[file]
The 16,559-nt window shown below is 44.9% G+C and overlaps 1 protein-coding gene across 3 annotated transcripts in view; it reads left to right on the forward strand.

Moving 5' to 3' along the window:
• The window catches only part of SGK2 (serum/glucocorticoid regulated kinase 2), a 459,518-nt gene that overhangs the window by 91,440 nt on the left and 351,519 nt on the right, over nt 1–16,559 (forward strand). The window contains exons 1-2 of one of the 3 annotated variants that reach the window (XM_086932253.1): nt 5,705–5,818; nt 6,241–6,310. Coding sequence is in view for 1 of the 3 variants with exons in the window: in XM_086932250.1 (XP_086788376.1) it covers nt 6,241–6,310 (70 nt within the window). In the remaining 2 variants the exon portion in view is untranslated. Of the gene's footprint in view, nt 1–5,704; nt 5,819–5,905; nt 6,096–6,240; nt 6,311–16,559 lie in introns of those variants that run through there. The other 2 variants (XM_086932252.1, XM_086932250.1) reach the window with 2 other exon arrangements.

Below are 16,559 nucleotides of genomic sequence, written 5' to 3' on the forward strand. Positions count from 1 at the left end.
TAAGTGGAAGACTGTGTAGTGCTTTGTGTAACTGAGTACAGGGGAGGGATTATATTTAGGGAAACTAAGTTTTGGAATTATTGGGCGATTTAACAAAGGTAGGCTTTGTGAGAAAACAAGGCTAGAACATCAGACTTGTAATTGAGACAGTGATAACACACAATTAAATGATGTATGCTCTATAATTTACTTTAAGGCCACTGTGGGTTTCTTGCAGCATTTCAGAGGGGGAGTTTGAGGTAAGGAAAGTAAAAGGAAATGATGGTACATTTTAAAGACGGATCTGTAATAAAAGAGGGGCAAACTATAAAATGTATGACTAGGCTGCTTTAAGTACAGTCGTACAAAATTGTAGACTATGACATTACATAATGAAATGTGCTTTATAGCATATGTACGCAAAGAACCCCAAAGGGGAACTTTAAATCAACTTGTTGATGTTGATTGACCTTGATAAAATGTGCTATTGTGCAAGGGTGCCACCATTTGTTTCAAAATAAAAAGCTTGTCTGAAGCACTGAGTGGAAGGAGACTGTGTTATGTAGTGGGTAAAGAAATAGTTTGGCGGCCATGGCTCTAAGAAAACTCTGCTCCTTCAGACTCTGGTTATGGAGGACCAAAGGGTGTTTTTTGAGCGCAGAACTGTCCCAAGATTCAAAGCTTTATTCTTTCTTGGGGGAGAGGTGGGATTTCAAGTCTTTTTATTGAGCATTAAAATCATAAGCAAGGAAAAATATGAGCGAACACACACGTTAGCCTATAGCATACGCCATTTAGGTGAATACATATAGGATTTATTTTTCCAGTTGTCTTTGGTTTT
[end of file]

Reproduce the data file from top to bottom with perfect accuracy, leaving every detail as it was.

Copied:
The 16,559-nt window shown below is 44.9% G+C and overlaps 1 protein-coding gene across 3 annotated transcripts in view; it reads left to right on the forward strand.

Moving 5' to 3' along the window:
• The window catches only part of SGK2 (serum/glucocorticoid regulated kinase 2), a 459,518-nt gene that overhangs the window by 91,440 nt on the left and 351,519 nt on the right, over nt 1–16,559 (forward strand). The window contains exons 1-2 of one of the 3 annotated variants that reach the window (XM_086932253.1): nt 5,705–5,818; nt 6,241–6,310. Coding sequence is in view for 1 of the 3 variants with exons in the window: in XM_086932250.1 (XP_086788376.1) it covers nt 6,241–6,310 (70 nt within the window). In the remaining 2 variants the exon portion in view is untranslated. Of the gene's footprint in view, nt 1–5,704; nt 5,819–5,905; nt 6,096–6,240; nt 6,311–16,559 lie in introns of those variants that run through there. The other 2 variants (XM_086932252.1, XM_086932250.1) reach the window with 2 other exon arrangements.

Below are 16,559 nucleotides of genomic sequence, written 5' to 3' on the forward strand. Positions count from 1 at the left end.
TAAGTGGAAGACTGTGTAGTGCTTTGTGTAACTGAGTACAGGGGAGGGATTATATTTAGGGAAACTAAGTTTTGGAATTATTGGGCGATTTAACAAAGGTAGGCTTTGTGAGAAAACAAGGCTAGAACATCAGACTTGTAATTGAGACAGTGATAACACACAATTAAATGATGTATGCTCTATAATTTACTTTAAGGCCACTGTGGGTTTCTTGCAGCATTTCAGAGGGGGAGTTTGAGGTAAGGAAAGTAAAAGGAAATGATGGTACATTTTAAAGACGGATCTGTAATAAAAGAGGGGCAAACTATAAAATGTATGACTAGGCTGCTTTAAGTACAGTCGTACAAAATTGTAGACTATGACATTACATAATGAAATGTGCTTTATAGCATATGTACGCAAAGAACCCCAAAGGGGAACTTTAAATCAACTTGTTGATGTTGATTGACCTTGATAAAATGTGCTATTGTGCAAGGGTGCCACCATTTGTTTCAAAATAAAAAGCTTGTCTGAAGCACTGAGTGGAAGGAGACTGTGTTATGTAGTGGGTAAAGAAATAGTTTGGCGGCCATGGCTCTAAGAAAACTCTGCTCCTTCAGACTCTGGTTATGGAGGACCAAAGGGTGTTTTTTGAGCGCAGAACTGTCCCAAGATTCAAAGCTTTATTCTTTCTTGGGGGAGAGGTGGGATTTCAAGTCTTTTTATTGAGCATTAAAATCATAAGCAAGGAAAAATATGAGCGAACACACACGTTAGCCTATAGCATACGCCATTTAGGTGAATACATATAGGATTTATTTTTCCAGTTGTCTTTGGTTTT